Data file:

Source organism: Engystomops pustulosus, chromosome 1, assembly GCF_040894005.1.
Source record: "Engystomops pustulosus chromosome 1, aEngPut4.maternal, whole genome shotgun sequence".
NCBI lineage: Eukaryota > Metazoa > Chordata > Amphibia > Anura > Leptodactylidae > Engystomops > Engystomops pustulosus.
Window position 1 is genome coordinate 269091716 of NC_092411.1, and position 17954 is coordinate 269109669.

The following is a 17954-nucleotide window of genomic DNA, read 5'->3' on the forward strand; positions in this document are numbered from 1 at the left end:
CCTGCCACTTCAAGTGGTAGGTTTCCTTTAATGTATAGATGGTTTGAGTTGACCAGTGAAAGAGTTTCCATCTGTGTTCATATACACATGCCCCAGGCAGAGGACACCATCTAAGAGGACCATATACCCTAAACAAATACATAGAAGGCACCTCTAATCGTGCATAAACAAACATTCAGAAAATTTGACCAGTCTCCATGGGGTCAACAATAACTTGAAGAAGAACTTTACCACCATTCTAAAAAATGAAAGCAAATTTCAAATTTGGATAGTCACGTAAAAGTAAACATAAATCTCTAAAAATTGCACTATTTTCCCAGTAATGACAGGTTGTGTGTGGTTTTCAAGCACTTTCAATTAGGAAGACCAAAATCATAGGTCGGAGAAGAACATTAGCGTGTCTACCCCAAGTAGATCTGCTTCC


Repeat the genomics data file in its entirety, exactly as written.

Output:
Source organism: Engystomops pustulosus, chromosome 1, assembly GCF_040894005.1.
Source record: "Engystomops pustulosus chromosome 1, aEngPut4.maternal, whole genome shotgun sequence".
NCBI lineage: Eukaryota > Metazoa > Chordata > Amphibia > Anura > Leptodactylidae > Engystomops > Engystomops pustulosus.
Window position 1 is genome coordinate 269091716 of NC_092411.1, and position 17954 is coordinate 269109669.

The following is a 17954-nucleotide window of genomic DNA, read 5'->3' on the forward strand; positions in this document are numbered from 1 at the left end:
CCTGCCACTTCAAGTGGTAGGTTTCCTTTAATGTATAGATGGTTTGAGTTGACCAGTGAAAGAGTTTCCATCTGTGTTCATATACACATGCCCCAGGCAGAGGACACCATCTAAGAGGACCATATACCCTAAACAAATACATAGAAGGCACCTCTAATCGTGCATAAACAAACATTCAGAAAATTTGACCAGTCTCCATGGGGTCAACAATAACTTGAAGAAGAACTTTACCACCATTCTAAAAAATGAAAGCAAATTTCAAATTTGGATAGTCACGTAAAAGTAAACATAAATCTCTAAAAATTGCACTATTTTCCCAGTAATGACAGGTTGTGTGTGGTTTTCAAGCACTTTCAATTAGGAAGACCAAAATCATAGGTCGGAGAAGAACATTAGCGTGTCTACCCCAAGTAGATCTGCTTCC